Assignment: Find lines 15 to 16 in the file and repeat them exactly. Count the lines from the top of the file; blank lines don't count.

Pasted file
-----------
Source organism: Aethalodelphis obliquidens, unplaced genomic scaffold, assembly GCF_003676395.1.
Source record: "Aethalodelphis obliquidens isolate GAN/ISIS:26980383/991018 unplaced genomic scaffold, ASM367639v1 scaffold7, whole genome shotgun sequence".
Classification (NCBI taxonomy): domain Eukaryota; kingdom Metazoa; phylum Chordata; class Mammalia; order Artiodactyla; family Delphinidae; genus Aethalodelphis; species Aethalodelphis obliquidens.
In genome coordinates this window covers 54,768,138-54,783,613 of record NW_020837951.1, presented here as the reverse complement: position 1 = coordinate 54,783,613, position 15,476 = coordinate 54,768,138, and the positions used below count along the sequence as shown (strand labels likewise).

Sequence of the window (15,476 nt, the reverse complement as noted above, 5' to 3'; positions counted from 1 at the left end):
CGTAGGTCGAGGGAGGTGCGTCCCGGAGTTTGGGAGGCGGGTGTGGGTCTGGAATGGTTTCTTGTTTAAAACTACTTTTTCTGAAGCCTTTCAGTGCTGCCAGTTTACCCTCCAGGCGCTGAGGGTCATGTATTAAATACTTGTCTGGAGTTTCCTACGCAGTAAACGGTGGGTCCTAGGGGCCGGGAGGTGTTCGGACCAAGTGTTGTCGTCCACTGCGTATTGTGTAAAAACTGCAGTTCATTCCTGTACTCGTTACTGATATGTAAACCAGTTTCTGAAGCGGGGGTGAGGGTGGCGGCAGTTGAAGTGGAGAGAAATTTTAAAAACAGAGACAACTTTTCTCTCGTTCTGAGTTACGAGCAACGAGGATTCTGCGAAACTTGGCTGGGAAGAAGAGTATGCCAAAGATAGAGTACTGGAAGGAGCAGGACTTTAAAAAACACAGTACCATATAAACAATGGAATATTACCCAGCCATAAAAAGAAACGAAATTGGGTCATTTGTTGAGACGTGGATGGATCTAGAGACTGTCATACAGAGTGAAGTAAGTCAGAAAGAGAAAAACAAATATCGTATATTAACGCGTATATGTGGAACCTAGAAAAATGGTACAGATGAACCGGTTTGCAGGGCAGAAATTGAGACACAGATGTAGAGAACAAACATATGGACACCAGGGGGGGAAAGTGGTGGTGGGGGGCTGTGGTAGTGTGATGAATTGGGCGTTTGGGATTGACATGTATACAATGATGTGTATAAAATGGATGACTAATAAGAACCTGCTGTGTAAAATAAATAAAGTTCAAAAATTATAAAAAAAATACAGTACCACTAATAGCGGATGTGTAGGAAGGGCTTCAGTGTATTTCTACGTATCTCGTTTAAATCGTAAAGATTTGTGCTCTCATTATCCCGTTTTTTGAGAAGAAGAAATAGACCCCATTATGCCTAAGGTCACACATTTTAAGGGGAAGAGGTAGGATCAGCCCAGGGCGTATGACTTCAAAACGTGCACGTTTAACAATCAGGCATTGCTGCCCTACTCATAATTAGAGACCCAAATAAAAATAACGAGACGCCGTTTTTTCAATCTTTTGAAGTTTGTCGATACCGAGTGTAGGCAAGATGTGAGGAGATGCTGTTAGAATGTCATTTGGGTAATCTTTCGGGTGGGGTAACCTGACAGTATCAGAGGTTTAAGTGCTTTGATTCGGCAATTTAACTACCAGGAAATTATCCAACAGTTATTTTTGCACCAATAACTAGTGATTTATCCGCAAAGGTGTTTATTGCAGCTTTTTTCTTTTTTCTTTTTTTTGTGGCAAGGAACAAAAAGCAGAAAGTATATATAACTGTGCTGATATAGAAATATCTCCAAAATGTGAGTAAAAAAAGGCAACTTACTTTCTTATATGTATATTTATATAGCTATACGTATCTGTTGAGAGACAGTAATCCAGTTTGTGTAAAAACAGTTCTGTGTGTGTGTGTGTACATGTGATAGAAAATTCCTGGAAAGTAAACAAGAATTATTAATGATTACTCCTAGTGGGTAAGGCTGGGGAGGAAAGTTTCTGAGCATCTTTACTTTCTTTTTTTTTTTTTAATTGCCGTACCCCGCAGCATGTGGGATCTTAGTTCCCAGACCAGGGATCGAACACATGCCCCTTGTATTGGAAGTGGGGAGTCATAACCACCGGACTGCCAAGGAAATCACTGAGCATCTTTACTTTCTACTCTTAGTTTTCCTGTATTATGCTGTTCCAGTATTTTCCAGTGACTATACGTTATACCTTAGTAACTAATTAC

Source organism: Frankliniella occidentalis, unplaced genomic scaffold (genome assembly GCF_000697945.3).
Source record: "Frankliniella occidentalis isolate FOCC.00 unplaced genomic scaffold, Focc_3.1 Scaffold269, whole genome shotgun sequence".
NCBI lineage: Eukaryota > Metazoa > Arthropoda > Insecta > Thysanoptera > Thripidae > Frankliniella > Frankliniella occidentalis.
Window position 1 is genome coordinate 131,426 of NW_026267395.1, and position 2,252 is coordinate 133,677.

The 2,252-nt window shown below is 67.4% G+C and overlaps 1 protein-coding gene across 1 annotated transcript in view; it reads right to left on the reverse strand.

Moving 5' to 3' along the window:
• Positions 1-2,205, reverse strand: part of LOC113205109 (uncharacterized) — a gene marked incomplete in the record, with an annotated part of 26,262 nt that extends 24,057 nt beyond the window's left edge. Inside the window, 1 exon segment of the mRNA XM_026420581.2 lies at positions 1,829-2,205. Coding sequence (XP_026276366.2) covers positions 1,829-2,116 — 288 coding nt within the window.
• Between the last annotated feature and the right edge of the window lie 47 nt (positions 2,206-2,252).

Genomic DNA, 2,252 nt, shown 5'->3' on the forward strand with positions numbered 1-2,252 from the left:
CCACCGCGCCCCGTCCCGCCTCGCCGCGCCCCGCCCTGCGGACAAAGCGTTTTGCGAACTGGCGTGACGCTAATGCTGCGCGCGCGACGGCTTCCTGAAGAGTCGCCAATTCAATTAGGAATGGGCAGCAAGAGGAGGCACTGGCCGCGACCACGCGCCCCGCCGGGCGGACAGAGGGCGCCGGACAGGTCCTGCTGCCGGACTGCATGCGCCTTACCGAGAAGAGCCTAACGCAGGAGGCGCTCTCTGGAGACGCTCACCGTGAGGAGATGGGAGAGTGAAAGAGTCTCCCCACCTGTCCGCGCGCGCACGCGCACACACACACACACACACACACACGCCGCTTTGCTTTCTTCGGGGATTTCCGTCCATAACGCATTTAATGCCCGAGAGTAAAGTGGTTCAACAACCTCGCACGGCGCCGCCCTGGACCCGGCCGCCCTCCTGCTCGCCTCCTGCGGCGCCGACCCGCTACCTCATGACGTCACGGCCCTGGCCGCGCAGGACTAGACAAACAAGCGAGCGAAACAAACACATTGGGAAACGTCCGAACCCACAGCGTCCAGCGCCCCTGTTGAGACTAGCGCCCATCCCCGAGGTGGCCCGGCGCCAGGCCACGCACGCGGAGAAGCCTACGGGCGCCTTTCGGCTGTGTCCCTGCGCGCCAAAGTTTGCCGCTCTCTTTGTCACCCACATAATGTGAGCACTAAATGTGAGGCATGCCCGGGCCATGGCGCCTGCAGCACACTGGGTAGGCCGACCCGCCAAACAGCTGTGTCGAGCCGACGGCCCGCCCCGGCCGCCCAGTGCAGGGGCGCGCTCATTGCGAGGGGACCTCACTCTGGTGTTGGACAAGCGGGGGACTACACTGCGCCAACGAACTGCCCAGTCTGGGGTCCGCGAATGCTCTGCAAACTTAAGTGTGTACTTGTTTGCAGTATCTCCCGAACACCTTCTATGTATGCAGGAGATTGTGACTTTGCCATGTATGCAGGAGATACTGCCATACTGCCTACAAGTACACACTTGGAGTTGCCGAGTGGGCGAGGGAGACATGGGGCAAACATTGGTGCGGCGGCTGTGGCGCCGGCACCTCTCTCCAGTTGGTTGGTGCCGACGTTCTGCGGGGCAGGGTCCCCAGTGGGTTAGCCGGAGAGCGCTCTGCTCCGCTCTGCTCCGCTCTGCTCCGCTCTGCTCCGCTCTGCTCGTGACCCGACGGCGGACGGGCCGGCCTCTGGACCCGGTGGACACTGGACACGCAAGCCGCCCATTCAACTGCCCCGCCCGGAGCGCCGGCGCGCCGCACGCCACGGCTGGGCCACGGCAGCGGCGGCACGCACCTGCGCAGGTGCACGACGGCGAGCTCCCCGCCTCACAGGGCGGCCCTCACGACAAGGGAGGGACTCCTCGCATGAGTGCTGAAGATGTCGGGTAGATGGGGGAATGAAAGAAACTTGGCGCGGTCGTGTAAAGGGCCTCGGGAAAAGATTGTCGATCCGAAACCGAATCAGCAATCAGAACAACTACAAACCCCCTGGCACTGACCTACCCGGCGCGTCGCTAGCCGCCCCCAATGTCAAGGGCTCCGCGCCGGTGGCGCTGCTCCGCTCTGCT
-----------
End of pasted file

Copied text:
Genomic DNA, 2,252 nt, shown 5'->3' on the forward strand with positions numbered 1-2,252 from the left:
CCACCGCGCCCCGTCCCGCCTCGCCGCGCCCCGCCCTGCGGACAAAGCGTTTTGCGAACTGGCGTGACGCTAATGCTGCGCGCGCGACGGCTTCCTGAAGAGTCGCCAATTCAATTAGGAATGGGCAGCAAGAGGAGGCACTGGCCGCGACCACGCGCCCCGCCGGGCGGACAGAGGGCGCCGGACAGGTCCTGCTGCCGGACTGCATGCGCCTTACCGAGAAGAGCCTAACGCAGGAGGCGCTCTCTGGAGACGCTCACCGTGAGGAGATGGGAGAGTGAAAGAGTCTCCCCACCTGTCCGCGCGCGCACGCGCACACACACACACACACACACACACGCCGCTTTGCTTTCTTCGGGGATTTCCGTCCATAACGCATTTAATGCCCGAGAGTAAAGTGGTTCAACAACCTCGCACGGCGCCGCCCTGGACCCGGCCGCCCTCCTGCTCGCCTCCTGCGGCGCCGACCCGCTACCTCATGACGTCACGGCCCTGGCCGCGCAGGACTAGACAAACAAGCGAGCGAAACAAACACATTGGGAAACGTCCGAACCCACAGCGTCCAGCGCCCCTGTTGAGACTAGCGCCCATCCCCGAGGTGGCCCGGCGCCAGGCCACGCACGCGGAGAAGCCTACGGGCGCCTTTCGGCTGTGTCCCTGCGCGCCAAAGTTTGCCGCTCTCTTTGTCACCCACATAATGTGAGCACTAAATGTGAGGCATGCCCGGGCCATGGCGCCTGCAGCACACTGGGTAGGCCGACCCGCCAAACAGCTGTGTCGAGCCGACGGCCCGCCCCGGCCGCCCAGTGCAGGGGCGCGCTCATTGCGAGGGGACCTCACTCTGGTGTTGGACAAGCGGGGGACTACACTGCGCCAACGAACTGCCCAGTCTGGGGTCCGCGAATGCTCTGCAAACTTAAGTGTGTACTTGTTTGCAGTATCTCCCGAACACCTTCTATGTATGCAGGAGATTGTGACTTTGCCATGTATGCAGGAGATACTGCCATACTGCCTACAAGTACACACTTGGAGTTGCCGAGTGGGCGAGGGAGACATGGGGCAAACATTGGTGCGGCGGCTGTGGCGCCGGCACCTCTCTCCAGTTGGTTGGTGCCGACGTTCTGCGGGGCAGGGTCCCCAGTGGGTTAGCCGGAGAGCGCTCTGCTCCGCTCTGCTCCGCTCTGCTCCGCTCTGCTCCGCTCTGCTCGTGACCCGACGGCGGACGGGCCGGCCTCTGGACCCGGTGGACACTGGACACGCAAGCCGCCCATTCAACTGCCCCGCCCGGAGCGCCGGCGCGCCGCACGCCACGGCTGGGCCACGGCAGCGGCGGCACGCACCTGCGCAGGTGCACGACGGCGAGCTCCCCGCCTCACAGGGCGGCCCTCACGACAAGGGAGGGACTCCTCGCATGAGTGCTGAAGATGTCGGGTAGATGGGGGAATGAAAGAAACTTGGCGCGGTCGTGTAAAGGGCCTCGGGAAAAGATTGTCGATCCGAAACCGAATCAGCAATCAGAACAACTACAAACCCCCTGGCACTGACCTACCCGGCGCGTCGCTAGCCGCCCCCAATGTCAAGGGCTCCGCGCCGGTGGCGCTGCTCCGCTCTGCT